• If the COVID-19 vaccine product you received remains unknown, a new vaccine series may need to be started with a Health Canada authorized COVID-19 vaccine
  • People who have had COVID-19

    You should still get your vaccine even if you had a previous COVID-19 infection. Getting vaccinated can strengthen and provide longer lasting protection against COVID-19. Compared to previous variants, Omicron has a higher reinfection rate for people who had a previous COVID-19 infection.

    A previous COVID-19 infection is defined as when an individual has

    • Tested positive for COVID, either by rapid antigen or PCR test, or
    • Had COVID-19 symptoms AND lived with a confirmed case

    If you had a COVID-19 infection before you started or completed your primary series
    Recommended to receive the vaccine eight weeks after your infection before the next dose in your primary series.

    If you had a COVID-19 infection after completing your primary series
    Recommended to receive the vaccine at least six months after your infection. A six-month interval may provide better immune response, regardless of the product given.

  • Long-term safety of mRNA vaccines

    Learn about COVID-19 vaccination in children six months to 17 years of age and people who are pregnant or breastfeeding.

    From the science and history of vaccines, there is no evidence of long-term effects.

    Vaccine side effects usually happen within a few days, and always within six weeks. Vaccines are quickly broken down and removed from your body, and so cannot cause side effects many months or years later. The only lasting impact of vaccination is the training it provides your immune system.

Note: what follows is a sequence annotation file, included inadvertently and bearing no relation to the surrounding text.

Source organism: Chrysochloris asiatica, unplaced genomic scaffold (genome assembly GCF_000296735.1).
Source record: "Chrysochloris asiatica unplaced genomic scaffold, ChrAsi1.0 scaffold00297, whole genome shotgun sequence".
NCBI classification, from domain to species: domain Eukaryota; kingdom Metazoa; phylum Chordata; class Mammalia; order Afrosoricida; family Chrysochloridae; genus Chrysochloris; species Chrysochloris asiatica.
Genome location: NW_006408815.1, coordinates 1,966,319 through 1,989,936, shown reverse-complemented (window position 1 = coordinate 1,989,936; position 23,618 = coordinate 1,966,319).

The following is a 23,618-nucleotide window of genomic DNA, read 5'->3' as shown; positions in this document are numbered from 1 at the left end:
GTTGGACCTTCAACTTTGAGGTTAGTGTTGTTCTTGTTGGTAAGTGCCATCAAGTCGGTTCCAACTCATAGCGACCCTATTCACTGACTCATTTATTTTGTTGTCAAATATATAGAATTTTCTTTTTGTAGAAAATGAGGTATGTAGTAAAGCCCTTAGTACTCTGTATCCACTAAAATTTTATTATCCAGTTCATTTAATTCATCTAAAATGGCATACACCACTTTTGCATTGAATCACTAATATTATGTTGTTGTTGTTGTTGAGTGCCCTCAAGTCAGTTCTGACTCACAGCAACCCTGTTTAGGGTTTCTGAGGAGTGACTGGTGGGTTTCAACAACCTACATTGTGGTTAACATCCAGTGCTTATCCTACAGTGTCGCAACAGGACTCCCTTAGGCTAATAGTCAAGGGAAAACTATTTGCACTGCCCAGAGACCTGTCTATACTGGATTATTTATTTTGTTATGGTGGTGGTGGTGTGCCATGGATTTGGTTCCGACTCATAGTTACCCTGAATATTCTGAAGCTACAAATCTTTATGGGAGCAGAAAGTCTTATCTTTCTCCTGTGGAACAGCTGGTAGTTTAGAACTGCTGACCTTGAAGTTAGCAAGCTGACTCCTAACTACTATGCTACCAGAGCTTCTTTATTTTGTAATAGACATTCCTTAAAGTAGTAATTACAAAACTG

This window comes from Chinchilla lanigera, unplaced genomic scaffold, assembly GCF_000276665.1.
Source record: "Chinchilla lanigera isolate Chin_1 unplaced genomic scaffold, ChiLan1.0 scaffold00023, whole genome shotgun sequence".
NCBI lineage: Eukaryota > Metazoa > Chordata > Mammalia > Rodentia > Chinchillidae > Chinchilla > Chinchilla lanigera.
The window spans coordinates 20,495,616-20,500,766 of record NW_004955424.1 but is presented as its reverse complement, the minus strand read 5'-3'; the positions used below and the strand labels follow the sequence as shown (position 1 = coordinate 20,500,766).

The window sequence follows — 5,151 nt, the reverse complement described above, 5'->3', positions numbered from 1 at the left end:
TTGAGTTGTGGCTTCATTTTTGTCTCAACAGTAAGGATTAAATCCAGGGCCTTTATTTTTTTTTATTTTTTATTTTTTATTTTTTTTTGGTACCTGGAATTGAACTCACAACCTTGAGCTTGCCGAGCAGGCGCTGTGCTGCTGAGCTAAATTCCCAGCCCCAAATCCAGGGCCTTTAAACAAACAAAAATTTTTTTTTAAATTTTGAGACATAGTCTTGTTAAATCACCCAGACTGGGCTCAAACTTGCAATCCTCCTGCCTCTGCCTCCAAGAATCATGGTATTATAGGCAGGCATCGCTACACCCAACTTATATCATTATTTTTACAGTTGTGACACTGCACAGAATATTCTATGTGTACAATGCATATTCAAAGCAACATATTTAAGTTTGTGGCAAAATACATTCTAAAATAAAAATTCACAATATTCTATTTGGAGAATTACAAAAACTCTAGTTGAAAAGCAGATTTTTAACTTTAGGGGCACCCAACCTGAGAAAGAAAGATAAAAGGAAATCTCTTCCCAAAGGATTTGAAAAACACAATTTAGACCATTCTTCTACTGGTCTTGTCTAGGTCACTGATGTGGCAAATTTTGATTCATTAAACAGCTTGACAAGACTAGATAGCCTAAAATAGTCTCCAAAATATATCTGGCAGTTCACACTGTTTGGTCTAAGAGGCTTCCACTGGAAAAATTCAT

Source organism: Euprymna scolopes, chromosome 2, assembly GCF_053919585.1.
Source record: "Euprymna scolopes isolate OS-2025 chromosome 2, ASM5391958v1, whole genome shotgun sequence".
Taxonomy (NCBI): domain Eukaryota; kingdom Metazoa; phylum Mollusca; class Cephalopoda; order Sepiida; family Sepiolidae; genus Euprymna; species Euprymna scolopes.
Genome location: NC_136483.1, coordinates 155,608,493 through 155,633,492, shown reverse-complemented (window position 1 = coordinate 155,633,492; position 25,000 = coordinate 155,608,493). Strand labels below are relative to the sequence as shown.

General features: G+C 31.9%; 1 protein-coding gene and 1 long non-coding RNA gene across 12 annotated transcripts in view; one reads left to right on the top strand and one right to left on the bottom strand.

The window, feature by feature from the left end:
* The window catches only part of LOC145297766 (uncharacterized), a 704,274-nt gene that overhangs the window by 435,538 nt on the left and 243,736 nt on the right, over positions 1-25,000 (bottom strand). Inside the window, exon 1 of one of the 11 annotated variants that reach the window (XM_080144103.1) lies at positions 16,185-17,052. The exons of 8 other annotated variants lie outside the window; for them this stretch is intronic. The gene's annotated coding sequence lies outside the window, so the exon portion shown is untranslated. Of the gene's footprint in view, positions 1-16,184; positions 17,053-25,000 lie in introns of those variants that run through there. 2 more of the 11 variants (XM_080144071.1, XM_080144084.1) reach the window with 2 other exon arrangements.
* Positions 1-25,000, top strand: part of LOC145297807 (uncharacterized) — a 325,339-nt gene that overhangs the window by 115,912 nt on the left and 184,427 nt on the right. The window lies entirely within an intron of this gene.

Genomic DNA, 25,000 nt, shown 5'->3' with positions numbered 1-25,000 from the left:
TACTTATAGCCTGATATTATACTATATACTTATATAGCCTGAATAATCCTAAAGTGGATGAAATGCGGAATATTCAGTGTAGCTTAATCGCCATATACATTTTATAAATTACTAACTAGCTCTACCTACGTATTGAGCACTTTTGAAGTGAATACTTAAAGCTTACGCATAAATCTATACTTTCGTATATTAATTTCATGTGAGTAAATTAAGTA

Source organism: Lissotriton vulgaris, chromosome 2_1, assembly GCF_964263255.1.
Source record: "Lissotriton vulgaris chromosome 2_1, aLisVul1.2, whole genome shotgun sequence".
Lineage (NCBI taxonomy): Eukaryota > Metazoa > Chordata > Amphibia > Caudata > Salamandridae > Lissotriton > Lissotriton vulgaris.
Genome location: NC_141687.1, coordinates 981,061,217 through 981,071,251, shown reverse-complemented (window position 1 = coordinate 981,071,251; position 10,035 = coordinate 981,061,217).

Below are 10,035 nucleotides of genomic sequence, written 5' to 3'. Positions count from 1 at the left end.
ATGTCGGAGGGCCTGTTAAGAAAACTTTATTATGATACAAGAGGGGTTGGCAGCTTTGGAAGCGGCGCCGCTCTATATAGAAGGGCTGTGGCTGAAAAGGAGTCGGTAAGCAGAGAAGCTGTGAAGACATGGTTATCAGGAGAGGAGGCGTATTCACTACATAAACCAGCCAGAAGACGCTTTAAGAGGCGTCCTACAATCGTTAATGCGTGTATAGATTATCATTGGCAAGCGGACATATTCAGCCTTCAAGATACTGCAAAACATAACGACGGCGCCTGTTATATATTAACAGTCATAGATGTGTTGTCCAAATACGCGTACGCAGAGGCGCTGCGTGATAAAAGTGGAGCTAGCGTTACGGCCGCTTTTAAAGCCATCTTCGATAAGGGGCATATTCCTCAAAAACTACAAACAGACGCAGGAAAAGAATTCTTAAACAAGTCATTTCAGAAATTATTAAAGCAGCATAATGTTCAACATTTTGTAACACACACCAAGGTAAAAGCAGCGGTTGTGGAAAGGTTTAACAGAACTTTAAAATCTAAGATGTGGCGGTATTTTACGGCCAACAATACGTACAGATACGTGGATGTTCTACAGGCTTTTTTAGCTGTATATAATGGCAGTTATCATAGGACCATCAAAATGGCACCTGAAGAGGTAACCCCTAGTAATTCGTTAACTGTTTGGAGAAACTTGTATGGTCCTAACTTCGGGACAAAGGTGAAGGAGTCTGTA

Vaccines introduce proteins from a dangerous germ to the body’s immune system. In this way, the body can learn to identify and fight those germs off. Within a couple of weeks, no traces of the vaccine are left in the body. This is because the immune system destroys the proteins. Any other elements of the germ are quickly broken down.

    Like any medication or supplement (including vitamins), there's a chance that there will be a serious side effect. These are rare, but they do happen. When it does, it's usually in the short term when the vaccine is stimulating the immune system. Learn about how Canada makes sure vaccines are safe for you and your family.

    It's far more likely that mRNA vaccines will be like other vaccines. Here's what you need to know about mRNA vaccines:

    • mRNA vaccines are a new vaccine platform, but not a new technology. mRNA therapeutics have been studied for over two decades. Recent scientific advancements have improved mRNA stability and delivery. This has allowed mRNA vaccines and cancer mRNA therapeutics to be put into clinical use. Learn more about the decades of research that went into the development of mRNA vaccines.
    • mRNA vaccines provide instructions to the body to produce a coronavirus protein. The body then recognizes the protein as foreign. These proteins use the body's normal processes to safely produce an immune response. As soon as it is finishing using the mRNA's instructions, the body breaks down and gets rid of the mRNA.
    • Once the mRNA breaks down, the body doesn’t have the ability to produce more of this foreign mRNA. So there’s nothing left of the vaccine long-term. The only long-term impact of the vaccine is immune memory against COVID-19.

    The safety of COVID-19 vaccines are closely monitored. Any safety issues are responded to right away and Canadians are informed about any risks that arise.

  • About reinfection

    According to the Public Health Agency of Canada:

    • Recent evidence suggests that most of those infected with COVID-19 remain at risk of reinfection with similar and other viruses in the Omicron lineage
    • People vaccinated with a complete primary series plus an additional dose of COVID-19 vaccines had an approximately four times lower hospitalization rate and a six times lower mortality rate, compared to unvaccinated people
  • How to report COVID-19 vaccinations received outside of Ontario

    If you have received a COVID-19 vaccination outside of Ontario, report your vaccination using the online form.

    Make sure to still keep your original vaccination certificate (record of vaccination) in a safe place.

Vaccine information